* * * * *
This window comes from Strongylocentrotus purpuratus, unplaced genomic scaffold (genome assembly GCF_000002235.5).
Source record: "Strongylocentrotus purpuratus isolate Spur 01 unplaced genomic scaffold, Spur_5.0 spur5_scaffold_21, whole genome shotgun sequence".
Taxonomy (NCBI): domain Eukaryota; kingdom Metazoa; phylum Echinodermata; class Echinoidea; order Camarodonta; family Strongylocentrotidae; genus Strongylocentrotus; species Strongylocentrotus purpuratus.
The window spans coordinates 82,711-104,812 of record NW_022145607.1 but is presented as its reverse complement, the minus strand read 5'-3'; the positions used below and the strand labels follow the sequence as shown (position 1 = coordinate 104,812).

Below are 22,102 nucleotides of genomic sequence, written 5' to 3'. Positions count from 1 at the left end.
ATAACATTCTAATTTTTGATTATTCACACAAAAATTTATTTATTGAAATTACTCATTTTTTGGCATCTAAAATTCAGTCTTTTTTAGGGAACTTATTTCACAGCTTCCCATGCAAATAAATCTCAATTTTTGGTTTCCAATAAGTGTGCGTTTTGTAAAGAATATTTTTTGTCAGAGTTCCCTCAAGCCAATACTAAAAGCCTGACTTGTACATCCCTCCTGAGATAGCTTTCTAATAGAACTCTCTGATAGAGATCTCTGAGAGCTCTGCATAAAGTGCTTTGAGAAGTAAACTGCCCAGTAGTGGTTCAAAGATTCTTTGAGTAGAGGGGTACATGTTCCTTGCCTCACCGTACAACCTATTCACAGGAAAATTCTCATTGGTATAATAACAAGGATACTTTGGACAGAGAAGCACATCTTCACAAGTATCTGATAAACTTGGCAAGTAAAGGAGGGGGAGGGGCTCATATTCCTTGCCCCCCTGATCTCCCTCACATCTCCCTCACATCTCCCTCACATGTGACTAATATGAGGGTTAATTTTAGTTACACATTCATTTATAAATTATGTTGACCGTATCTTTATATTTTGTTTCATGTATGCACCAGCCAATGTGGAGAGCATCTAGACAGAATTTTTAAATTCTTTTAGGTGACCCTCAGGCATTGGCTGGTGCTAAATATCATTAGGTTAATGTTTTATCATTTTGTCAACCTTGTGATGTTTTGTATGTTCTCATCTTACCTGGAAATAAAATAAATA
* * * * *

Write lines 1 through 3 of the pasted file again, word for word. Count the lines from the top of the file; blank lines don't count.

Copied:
This window comes from Strongylocentrotus purpuratus, unplaced genomic scaffold (genome assembly GCF_000002235.5).
Source record: "Strongylocentrotus purpuratus isolate Spur 01 unplaced genomic scaffold, Spur_5.0 spur5_scaffold_21, whole genome shotgun sequence".
Taxonomy (NCBI): domain Eukaryota; kingdom Metazoa; phylum Echinodermata; class Echinoidea; order Camarodonta; family Strongylocentrotidae; genus Strongylocentrotus; species Strongylocentrotus purpuratus.